Colorectal cancer (CRC) is the second most common cause of cancer-related death in the United States and the lifetime risk of developing the disease among Americans is about 1 in 25. While advanced screening and life style changes have led to an overall decline in the disease, it remains common and its prevalence has recently increased in younger people. Due to the unique and well-understood spatial architecture of colon tissue, CRC presents a special niche for physicians and researchers to understand how cellular and tissue spatial organization is critical to disease.
Over recent decades, we have learned the importance of the immune system to cancer development and progression. The “inflammatory tumor microenvironment” or iTME, refers to the complex milieu of inflammatory cells present within and surrounding a tumor. Immune-oncology is now a well-established field that seeks to understand the iTME and exploit it for therapeutic interventions. The intricacies of cell types, and potentially their spatial organization, within the iTME can have very different implications for pro- or anti-tumor outcomes.
As with many types of cancer, different groups of patients have known cellular and clinical differences. Within CRC, two groups that are on opposite ends of iTME architecture include Crohn’s-like reaction (CLR) and diffuse inflammatory infiltration (DII) patients. As their name would suggest, DII patients have a more diffuse immune cell integration at their tumor’s leading edge. CLR patients develop defined “tertiary lymphoid structures” where immune cells cluster. DII patients have a worse prognosis than CLR patients.
The interaction between iTME components and their spatial organization within the tumor area, and how this organization correlates or interacts with the antitumoral response, has not been extensively investigated. A recent paper published in Cell developed a laboratory imaging technique and series of bioinformatic analyses to integrate cell type information with spatial orientation in CRC.
This paper began by developing a complex imaging platform (FFPE-CODEX) to understand the location of different cell types within fixed tissue sections from colorectal cancer patient samples. To undertake this task, the scientists used a panel of 56 highly validated antibodies to stain CRC tissue slides. These antibodies detected a range of epitopes relevant to tumor physiology and inflammation. The antibodies were conjugated to a series of custom oligonucleotides made by TriLink Biotechnologies. A first set of oligos was malemide-modified at the 5’ end to allow for more efficient and orientation-specific antibody conjugation. Antibody detection was achieved through application of a second set of custom fluorescently-tagged oligos (also made by TriLink); each had a compliment in the malemide-modified group. Three different fluorescent fluorophores were used, thus allowing the simultaneous detection of three different oligo-antibody pairs with each image. Iterative stripping and re-probing with new fluorescent oligo probes permitted eventual detection of all 56 antibodies in each sample.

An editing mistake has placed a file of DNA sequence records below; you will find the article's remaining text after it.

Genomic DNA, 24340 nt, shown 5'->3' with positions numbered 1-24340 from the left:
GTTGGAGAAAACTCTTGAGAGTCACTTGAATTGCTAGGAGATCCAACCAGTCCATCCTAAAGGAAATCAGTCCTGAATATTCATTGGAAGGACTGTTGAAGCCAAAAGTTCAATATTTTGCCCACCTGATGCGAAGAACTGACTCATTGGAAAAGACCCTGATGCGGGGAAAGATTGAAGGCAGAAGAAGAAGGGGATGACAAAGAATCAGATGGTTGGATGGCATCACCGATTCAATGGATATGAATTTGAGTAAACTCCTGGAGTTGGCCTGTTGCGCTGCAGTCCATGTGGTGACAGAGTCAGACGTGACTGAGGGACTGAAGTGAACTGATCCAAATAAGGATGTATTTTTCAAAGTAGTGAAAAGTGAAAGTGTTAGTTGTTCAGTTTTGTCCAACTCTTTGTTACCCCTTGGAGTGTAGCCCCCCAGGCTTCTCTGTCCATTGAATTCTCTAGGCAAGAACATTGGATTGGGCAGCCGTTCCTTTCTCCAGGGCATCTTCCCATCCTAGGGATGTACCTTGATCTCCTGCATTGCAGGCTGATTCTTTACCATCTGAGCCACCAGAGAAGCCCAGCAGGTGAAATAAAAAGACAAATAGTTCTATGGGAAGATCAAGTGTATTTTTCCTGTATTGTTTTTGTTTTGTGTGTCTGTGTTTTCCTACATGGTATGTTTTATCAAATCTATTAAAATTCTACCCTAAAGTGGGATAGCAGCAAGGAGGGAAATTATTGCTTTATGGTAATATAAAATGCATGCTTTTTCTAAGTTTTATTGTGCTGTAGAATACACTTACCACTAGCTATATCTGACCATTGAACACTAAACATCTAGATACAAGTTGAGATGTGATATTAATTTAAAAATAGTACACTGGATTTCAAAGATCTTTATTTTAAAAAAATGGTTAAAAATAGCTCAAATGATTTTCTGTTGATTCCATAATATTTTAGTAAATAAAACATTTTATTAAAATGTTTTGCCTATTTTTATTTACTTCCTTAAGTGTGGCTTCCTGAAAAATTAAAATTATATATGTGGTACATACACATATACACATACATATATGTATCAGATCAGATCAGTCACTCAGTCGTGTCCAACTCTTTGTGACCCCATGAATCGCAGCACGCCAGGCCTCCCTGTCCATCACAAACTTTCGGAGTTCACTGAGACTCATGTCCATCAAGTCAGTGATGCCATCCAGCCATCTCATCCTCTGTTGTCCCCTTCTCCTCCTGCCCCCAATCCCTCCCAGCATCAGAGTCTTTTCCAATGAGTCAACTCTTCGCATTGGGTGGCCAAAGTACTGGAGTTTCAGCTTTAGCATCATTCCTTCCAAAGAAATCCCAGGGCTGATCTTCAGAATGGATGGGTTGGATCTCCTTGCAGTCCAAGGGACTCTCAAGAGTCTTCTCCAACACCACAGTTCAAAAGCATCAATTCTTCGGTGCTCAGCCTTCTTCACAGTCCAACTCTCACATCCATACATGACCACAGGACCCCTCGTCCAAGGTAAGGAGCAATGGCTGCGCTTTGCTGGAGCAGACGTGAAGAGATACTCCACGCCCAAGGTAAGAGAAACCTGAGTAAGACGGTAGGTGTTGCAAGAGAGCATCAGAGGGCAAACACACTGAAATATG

Through multiple high-level bioinformatic analyses, the scientists addressed questions regarding cellular spatial organization in the tissue: How do different cell types create “neighborhoods” within the tissue? How do these neighborhoods interact with each other? How do neighborhood characteristics and interactions differ across patient populations? For example, in DII patients, there was a higher percentage of macrophages present in the detected immune cell clusters, while in CLR patients there was a substantially higher percentage of B cells. Interestingly, of their nine defined “cellular neighborhoods”, only one, associated with follicle biology, was different between the two patient groups. This cellular neighborhood was enriched in the CLR patients, as maybe expected based on known iTME architecture. Through these and additional analyses, the researchers compared the higher level spatial organization of immune cells in CLR and DII patients.
Overall, this paper established that the spatial organization of immune cells within cellular neighborhoods likely influences the antitumoral response and, thus, potentially clinical outcomes and treatment approaches. The connection to clinical strategies, such as biomarker identification and development of targeted therapeutics, remains to be understood with more extensive and expansive applications of FFPE-CODEX.
While complex and well described, this paper did note limitations and challenges to establishing additional successful FFPE-CODEX experiments. Antibody validation can be extremely challenging and is an absolutely critical aspect of this technique. Tissue quality greatly influences the ability of the FFPE-CODEX platform to succeed, even when the tissue is fixed. Imaging artifacts were easily discovered here, but could be very difficult to identify depending on the known qualities of the tissue type being examined. Only a small sample size was used in this publication (35 patients). However, this study provides a framework upon which to expand these analyses for greater analytical power. Scientists are only beginning to investigate complex cellular spatial relationships within cancer biology, yet an improved understanding will likely be hugely informative.